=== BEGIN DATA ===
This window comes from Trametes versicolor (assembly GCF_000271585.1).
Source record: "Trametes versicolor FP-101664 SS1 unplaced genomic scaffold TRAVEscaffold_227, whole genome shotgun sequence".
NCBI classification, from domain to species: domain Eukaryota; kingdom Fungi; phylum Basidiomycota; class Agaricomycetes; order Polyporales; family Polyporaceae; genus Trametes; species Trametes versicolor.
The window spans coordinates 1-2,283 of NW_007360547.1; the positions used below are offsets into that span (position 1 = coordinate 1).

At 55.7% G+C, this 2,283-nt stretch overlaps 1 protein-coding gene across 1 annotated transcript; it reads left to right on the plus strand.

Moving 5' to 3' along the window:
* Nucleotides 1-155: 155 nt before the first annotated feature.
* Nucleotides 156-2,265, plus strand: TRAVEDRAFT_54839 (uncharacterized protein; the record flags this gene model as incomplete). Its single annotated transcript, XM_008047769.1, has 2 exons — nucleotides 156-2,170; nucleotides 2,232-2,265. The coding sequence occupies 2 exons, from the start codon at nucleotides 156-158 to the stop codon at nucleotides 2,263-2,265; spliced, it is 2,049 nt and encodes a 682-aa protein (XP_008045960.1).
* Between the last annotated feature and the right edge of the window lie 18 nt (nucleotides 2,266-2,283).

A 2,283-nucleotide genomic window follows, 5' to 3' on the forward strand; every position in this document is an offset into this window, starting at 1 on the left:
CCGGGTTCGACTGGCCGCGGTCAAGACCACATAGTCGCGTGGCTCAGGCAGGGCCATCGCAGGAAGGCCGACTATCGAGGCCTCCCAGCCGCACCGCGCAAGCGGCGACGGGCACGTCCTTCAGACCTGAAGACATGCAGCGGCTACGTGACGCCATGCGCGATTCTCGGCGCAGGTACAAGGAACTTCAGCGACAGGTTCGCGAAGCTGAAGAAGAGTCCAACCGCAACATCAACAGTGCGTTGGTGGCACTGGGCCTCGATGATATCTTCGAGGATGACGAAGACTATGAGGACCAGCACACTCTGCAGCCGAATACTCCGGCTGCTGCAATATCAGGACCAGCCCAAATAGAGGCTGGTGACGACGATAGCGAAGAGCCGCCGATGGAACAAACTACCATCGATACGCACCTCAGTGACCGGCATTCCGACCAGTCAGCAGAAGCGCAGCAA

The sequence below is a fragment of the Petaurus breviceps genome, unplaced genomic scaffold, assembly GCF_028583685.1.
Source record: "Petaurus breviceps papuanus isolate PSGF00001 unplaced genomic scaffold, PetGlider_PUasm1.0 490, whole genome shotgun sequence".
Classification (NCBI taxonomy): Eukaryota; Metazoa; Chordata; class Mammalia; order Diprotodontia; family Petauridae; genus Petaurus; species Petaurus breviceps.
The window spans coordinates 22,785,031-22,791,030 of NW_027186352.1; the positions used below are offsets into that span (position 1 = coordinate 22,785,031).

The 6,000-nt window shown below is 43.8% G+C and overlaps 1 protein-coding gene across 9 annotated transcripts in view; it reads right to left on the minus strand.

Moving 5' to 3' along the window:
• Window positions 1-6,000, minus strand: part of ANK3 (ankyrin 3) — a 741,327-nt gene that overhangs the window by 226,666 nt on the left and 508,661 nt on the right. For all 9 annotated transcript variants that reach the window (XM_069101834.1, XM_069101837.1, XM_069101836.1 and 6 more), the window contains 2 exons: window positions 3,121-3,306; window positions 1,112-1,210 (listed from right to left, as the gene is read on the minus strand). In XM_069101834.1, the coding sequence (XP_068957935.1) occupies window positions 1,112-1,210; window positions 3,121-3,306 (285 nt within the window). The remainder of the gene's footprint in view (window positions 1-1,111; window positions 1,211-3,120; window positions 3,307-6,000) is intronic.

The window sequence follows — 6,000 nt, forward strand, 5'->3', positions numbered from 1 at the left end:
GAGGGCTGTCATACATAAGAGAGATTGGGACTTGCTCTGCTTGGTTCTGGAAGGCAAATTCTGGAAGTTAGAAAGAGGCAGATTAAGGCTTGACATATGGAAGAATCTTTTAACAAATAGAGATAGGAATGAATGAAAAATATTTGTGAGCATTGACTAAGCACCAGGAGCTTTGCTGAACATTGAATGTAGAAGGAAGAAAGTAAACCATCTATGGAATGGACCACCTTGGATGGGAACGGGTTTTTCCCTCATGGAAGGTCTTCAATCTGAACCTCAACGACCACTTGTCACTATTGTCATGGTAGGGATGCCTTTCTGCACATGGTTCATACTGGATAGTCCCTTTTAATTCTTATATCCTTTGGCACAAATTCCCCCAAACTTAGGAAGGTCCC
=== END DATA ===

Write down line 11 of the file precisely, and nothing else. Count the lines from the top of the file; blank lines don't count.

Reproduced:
CCGGGTTCGACTGGCCGCGGTCAAGACCACATAGTCGCGTGGCTCAGGCAGGGCCATCGCAGGAAGGCCGACTATCGAGGCCTCCCAGCCGCACCGCGCAAGCGGCGACGGGCACGTCCTTCAGACCTGAAGACATGCAGCGGCTACGTGACGCCATGCGCGATTCTCGGCGCAGGTACAAGGAACTTCAGCGACAGGTTCGCGAAGCTGAAGAAGAGTCCAACCGCAACATCAACAGTGCGTTGGTGGCACTGGGCCTCGATGATATCTTCGAGGATGACGAAGACTATGAGGACCAGCACACTCTGCAGCCGAATACTCCGGCTGCTGCAATATCAGGACCAGCCCAAATAGAGGCTGGTGACGACGATAGCGAAGAGCCGCCGATGGAACAAACTACCATCGATACGCACCTCAGTGACCGGCATTCCGACCAGTCAGCAGAAGCGCAGCAA